FHA Loans: Five Things House Hackers Should Know

The use of FHA loans to get into a home with low money down has been a staple in the real estate industry for decades now.  What has become even more popular in recent years is using it to purchase a multifamily home that the buyer plans to also occupy, widely known as house hacking.

In this post I will cover some key points to know when house hacking with the use of an FHA loan.

FHA Loans: Five Things House Hackers Should Know

1.) Down Payment

This one most everyone is aware of.  With the FHA loan a buyer only needs 3.5% for a down payment, making it much easier to acquire a property for many people.

Here is the part you may not know – that down payment can be 100% gifted.  A family member or anyone else who wants to help you out can provide these funds and all the lender usually requires is a letter from them stating that the funds are indeed a gift.

2.) Credit Score and Debt to Income

The minimum credit score to qualify for an FHA loan is 580.  Be sure to always verify this as it can change, for example during the onset of covid-19 banks tightened up this and pushed the rate much higher.

Debt to income ratio is another win for FHA loans as it is higher than your typical conventional loan.  42% is the benchmark to meet as opposed to regular loans that have a more stringent ratio in the mid 30s.

3.) FHA Inspections

The inspections for FHA loans are an advantage for buyers.  This is because the property must meet specific requirements to be approved for the loan.  Properties need to be safe, secure and operational.  This doesn’t mean they need to be cosmetically pretty, but something like a active roof leak or leaking oil burner will need to be repaired by the seller for the property to get the stamp of approval.

What is great about this is it acts as a safety net for the buyer, which in many cases is a first time buyer with less experience than a savvy investor.  Capital expenditure (CAP-EX) surprises shortly after acquiring a property can blow up your budget and the FHA requirements help reduce that risk.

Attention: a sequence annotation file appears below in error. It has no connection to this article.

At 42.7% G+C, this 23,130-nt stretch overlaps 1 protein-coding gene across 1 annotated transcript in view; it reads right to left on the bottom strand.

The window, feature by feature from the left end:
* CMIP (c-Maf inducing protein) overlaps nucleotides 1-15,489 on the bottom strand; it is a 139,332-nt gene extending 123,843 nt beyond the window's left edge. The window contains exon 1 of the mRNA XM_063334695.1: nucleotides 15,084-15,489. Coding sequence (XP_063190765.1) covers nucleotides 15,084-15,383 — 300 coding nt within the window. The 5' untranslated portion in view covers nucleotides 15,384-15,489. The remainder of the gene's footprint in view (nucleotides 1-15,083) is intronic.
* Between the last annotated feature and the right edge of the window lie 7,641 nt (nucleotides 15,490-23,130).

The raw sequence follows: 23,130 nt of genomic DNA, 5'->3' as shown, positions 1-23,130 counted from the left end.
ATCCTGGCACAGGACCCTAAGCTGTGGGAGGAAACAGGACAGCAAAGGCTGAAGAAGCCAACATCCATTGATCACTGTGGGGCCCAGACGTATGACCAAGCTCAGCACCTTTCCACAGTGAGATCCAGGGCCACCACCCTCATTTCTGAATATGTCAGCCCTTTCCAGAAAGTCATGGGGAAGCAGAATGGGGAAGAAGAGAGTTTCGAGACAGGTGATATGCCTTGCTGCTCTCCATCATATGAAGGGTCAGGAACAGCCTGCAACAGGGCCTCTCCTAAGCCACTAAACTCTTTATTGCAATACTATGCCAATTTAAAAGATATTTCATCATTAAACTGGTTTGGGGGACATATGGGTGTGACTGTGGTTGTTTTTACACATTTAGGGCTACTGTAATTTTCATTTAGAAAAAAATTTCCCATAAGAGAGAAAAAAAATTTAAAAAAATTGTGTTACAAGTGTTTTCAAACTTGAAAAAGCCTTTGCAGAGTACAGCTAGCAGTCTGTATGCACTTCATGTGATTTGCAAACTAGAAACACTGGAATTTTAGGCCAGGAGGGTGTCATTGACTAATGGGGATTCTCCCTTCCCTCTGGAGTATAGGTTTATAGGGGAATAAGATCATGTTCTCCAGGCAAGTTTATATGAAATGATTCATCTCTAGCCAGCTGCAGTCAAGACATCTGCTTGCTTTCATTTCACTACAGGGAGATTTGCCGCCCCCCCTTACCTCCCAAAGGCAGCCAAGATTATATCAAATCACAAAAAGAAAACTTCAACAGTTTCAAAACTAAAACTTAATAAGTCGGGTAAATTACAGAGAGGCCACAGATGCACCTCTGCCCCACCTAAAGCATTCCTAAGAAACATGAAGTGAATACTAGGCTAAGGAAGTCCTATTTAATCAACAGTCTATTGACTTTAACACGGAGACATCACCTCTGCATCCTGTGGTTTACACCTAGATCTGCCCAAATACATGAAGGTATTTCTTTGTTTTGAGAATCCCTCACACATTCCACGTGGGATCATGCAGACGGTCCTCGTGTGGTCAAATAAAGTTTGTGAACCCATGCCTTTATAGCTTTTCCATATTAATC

4.) Self Sufficiency

Basically, this tests if the property can support itself.  Say for example you are buying a 3 family property with a mortgage payment of $900. The rent from the 3 units must be $1,200 or more as the mortgage payment cannot be more than 75% or the total gross rents.  The mortgage payment used in the ratio is the one including PITI (principle, interest, taxes, insurance).

The rental amounts are generally determined by the appraiser based on local market rents.  Those amounts are submitted for all units, including the one you will live in.

5.) FHA Loans are Assumable

This is something I don’t believe the majority of people know.  It does come with some restriction though.  “Under the HUD Reform Act of 1989, mortgages closed on or after December 15, 1989 require credit qualification of those borrowers wishing to assume the mortgage” according to the HUD website.

You may be asking what makes the beneficial?   FHA loans typically come with low interest rates, some of the lowest you can get.  If interest rates were to go up over time and loans are going off at 6 percent then a loan with a 2.75 percent rate seems awfully enticing.  Rather than getting a new loan at the higher right a buyer could “assume” the loan and enjoy that much lower rate.  This gives a seller more opportunity and leverage when looking to sell the property.

Conclusion

If you are looking to use an FHA to acquire a property, these are a few items you should be aware of, however there are many other items that make up this loan so be sure to work with you loan rep to ensure you understand all the requirements and options.

If you are thinking of house hacking to acquire a multifamily property but do not know how to go about it I’ve got you covered.  Methods like this are exactly what I help my coaching students with.  You can look into working with me here: ScaredyCatGuide Education

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